“Customers search by gender” – Do you?

Do retailers really need gender categories, titles and descriptions in order to sell clothes online and connect with you the customer?

The big UK retailers are telling us that when it comes to shopping for children’s clothing, UK shoppers search NUMBER ONE by gender. For a Boy or for a Girl being the biggest factor in the clothes buying experience.

Our reply is simple: If you always sell that way, won’t your data just reflect the buying habits you’ve forced customers into? Gender marketing dominates, after all, all the big kidswear retailers. 

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Why not give the option to find clothing without relying on the tired and ugly idea that we need to stereotype children. Would customers be so disorientated by using category searches like type, colour, theme or age that they would somehow end up browsing garden furniture with a pained and confused expression, like Alice down the rabbit hole?

When I search for clothing I don’t think “girl,” I think about my children. I think age/fit, suitable for the activities they love, their favourite colour and what they’re really into – so at the moment, that’s Star Wars and Paw Patrol.

What is your experience of buying children’s clothes? How do you shop for your little ones, god-children, grand children, nieces and nephews?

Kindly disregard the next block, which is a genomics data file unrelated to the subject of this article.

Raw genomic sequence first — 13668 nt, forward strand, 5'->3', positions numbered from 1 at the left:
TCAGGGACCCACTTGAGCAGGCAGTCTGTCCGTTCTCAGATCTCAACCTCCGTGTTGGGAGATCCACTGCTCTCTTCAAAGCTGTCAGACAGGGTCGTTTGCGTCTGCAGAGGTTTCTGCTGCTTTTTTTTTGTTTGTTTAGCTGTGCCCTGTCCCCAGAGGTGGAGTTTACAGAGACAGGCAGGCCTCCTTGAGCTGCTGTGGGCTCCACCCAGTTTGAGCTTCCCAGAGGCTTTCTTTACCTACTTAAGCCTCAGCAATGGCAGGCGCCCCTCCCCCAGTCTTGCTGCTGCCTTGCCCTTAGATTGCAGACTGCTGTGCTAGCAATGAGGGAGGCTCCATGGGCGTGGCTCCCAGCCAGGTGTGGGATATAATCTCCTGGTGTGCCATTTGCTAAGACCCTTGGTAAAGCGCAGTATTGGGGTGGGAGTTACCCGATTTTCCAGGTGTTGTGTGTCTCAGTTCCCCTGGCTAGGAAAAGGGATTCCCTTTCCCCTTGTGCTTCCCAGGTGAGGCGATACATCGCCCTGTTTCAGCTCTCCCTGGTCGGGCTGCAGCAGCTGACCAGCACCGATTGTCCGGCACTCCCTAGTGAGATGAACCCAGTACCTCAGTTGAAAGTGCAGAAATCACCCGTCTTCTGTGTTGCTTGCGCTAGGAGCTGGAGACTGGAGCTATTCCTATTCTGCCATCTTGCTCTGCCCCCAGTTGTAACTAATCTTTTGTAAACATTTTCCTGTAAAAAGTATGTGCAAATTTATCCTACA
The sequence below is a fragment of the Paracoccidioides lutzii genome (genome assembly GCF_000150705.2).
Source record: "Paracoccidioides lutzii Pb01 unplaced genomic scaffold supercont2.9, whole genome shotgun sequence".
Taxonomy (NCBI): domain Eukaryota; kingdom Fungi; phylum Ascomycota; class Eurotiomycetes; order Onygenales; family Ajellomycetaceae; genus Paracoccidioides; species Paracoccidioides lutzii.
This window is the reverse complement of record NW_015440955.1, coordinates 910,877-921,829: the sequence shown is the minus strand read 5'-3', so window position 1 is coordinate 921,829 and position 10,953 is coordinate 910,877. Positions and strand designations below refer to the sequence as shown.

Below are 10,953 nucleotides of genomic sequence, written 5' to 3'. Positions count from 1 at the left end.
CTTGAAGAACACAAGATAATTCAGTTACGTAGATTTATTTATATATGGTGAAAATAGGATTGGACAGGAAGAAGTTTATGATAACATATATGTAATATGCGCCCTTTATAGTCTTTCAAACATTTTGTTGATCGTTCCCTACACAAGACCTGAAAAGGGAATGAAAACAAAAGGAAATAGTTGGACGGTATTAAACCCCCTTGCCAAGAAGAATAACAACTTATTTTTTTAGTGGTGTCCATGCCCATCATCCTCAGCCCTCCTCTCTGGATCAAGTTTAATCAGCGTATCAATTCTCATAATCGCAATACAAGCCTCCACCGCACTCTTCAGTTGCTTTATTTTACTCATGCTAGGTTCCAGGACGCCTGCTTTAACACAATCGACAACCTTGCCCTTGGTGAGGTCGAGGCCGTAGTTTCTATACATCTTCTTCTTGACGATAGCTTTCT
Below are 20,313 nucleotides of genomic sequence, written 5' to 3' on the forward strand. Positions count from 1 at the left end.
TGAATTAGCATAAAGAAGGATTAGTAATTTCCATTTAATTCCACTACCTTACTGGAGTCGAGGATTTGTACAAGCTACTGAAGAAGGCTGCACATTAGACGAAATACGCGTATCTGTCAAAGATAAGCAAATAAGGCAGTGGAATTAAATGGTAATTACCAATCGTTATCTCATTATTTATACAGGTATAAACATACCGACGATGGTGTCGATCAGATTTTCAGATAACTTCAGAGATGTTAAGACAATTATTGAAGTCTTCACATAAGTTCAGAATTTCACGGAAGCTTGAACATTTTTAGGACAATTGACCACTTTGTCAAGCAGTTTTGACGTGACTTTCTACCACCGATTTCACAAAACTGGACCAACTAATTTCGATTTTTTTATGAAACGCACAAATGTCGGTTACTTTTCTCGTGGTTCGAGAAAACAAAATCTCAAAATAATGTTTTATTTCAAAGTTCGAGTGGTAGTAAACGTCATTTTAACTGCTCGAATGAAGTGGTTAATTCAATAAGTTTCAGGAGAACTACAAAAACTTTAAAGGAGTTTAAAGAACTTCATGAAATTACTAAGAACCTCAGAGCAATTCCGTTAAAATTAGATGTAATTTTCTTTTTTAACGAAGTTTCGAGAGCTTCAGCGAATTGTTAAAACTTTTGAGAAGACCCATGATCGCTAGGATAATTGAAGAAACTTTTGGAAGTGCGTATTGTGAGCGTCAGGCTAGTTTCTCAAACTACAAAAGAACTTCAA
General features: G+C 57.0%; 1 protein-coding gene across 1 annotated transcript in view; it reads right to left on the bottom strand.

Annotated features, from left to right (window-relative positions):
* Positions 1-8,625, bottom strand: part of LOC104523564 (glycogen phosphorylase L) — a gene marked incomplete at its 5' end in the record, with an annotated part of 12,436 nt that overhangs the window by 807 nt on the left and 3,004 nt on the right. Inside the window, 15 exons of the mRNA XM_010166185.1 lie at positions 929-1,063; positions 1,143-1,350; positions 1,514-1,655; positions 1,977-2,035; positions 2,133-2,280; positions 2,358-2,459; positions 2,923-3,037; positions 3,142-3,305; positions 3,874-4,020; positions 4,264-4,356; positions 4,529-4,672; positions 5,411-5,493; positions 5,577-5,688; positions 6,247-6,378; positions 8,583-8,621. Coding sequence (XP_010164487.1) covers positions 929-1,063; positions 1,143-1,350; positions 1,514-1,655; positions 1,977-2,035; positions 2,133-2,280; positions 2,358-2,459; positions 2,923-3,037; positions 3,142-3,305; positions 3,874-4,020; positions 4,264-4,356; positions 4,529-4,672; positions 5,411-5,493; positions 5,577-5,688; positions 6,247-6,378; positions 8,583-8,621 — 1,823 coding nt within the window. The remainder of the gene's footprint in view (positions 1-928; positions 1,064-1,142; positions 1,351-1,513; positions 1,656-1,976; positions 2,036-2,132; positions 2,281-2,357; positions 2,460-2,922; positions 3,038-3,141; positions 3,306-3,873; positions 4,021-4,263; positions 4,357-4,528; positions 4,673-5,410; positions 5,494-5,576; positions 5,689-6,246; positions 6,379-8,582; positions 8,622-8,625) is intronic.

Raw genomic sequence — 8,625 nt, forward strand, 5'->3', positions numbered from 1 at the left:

Is it as simple as the retailers are making out? “Ah, Mark has a penis and is a boy, I will buy him boy clothes from the boy sections.” Because that sounds like a really odd version of reality…

Please tell us your thoughts with our poll below, or feel free to leave a comment – we are listening! (even if some retailers, so far, are not)

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3 thoughts on ““Customers search by gender” – Do you?

  1. I often end up searching by gender because a lot of the big retailers don’t show any of the more useful search options (age, type) until you’ve passed that first gatekeeper. Generally type (e.g. T-shirts) and age/fit are my preferred search options.

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  2. My 6 year old daughter does love pink, princesses, fairies, sparkly things etc. but she equally LOVES dinosaurs, space, reading Egyptology books, pond dipping and building bug hotels. I will always start by looking under ‘girls’ whilst online shopping because, with no other options presented, going to the gender if my child is a logical step. However, given the option searching by theme would suit us so much better. Also, I dress my 1 year old daughter in just bright colours, stuff we think is fun and cool and things her big sister chooses. I recently found some lovely tops and a cardi in Marks and Spencers with dinos on and a bucket and sandcastle on the cardigan. When they arrived they were HUGE, much larger than an equivalent sizing from the same shop and same age. Why?! The items are for a baby, the difference in size between boy and girl babies is not as drastic as these clothes suggest. It’s ridiculous. My girls do not need to wear pink for them to identify as females, we are defined much more than just as a colour or set of ideologies.

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  3. What about parents who search by gender precisely because they know the item they want will be filed by gender but actually want to purchase it for the opposite sex? I recently bought boys pjs for my daughter because she loves Octonauts. Website data only tells you half the story.

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